Times are good in the oil business. Exxon Mobil just managed to smash the world record for outsized profits, notching up $10.7bn for the fourth quarter of 2005, and all the major oil players are reporting similar bonanzas thanks to the huge rise in the oil price in the last three years. Today, despite a barrage of forecasts to the contrary, the oil price is not far off $68 a barrel and is heading higher.
And when it comes to the oil price, “you ain’t seen nothing yet”, says NewsMax.com. As veteran investor George Soros points out, we should all be “very worried” about the supply/demand balance, “which is very tight” in light of the current tensions with Iran. Iran may have said it has no intention of cutting its production, and hence supply to the West, but that’s no guarantee it won’t – it has been a lone voice in Opec calling for production cuts.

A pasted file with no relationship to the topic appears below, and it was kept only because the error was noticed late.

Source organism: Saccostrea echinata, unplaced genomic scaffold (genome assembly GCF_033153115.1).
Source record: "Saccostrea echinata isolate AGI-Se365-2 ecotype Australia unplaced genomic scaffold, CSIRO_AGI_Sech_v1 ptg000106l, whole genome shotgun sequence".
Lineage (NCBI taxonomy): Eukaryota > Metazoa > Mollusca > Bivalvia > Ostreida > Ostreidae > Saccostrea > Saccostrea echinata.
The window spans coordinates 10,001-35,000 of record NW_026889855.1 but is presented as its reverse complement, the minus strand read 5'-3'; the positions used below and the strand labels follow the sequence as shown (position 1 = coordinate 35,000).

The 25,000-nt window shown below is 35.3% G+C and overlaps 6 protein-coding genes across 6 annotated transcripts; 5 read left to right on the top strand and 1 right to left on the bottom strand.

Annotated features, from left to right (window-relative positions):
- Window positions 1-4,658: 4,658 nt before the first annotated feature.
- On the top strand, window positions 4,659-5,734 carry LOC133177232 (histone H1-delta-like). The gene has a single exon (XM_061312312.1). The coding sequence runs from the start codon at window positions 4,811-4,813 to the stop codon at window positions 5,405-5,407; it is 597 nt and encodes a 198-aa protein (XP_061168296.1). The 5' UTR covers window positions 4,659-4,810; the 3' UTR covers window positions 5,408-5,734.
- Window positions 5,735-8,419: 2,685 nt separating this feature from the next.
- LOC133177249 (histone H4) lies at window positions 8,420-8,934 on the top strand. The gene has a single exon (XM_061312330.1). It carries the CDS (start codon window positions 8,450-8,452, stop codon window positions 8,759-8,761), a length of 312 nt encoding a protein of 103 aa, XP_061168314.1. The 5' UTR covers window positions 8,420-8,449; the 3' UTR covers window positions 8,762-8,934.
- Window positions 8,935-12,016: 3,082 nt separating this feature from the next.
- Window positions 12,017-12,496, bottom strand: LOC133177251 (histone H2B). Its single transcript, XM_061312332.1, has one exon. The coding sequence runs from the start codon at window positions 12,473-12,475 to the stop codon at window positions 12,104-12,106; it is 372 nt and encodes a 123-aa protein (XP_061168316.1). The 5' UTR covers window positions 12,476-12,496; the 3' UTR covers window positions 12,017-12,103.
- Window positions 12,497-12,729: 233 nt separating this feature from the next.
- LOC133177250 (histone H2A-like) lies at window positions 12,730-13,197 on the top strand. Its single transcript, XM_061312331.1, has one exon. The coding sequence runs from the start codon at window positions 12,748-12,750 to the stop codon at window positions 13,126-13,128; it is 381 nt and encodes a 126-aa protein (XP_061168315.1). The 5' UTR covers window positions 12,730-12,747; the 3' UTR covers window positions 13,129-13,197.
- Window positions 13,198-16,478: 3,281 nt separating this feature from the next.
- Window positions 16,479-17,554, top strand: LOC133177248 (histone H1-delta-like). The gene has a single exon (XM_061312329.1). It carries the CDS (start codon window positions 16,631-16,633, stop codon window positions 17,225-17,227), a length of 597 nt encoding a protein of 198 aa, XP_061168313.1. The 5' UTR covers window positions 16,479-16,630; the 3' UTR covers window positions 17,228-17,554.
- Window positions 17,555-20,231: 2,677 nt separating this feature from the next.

Hermitage Capital’s Bill Browder is concerned too. Extrapolating numbers from past oil shocks, he has been trying to put numbers on various potential events. What if Iran were to stop exporting despite its assurances? The oil price, says Browder, would immediately soar to $131 a barrel, double its current level, due to the fact that however good the intentions of Opec’s other members, they simply haven’t the slack in their systems to make up the difference.
Still, $131 is small beer next to some of the other scenarios Browder has been modelling. If the House of Saud were to collapse, he says – an eventuality that is not likely in the immediate future, but entirely possible nonetheless – the price of oil would rocket to $262.
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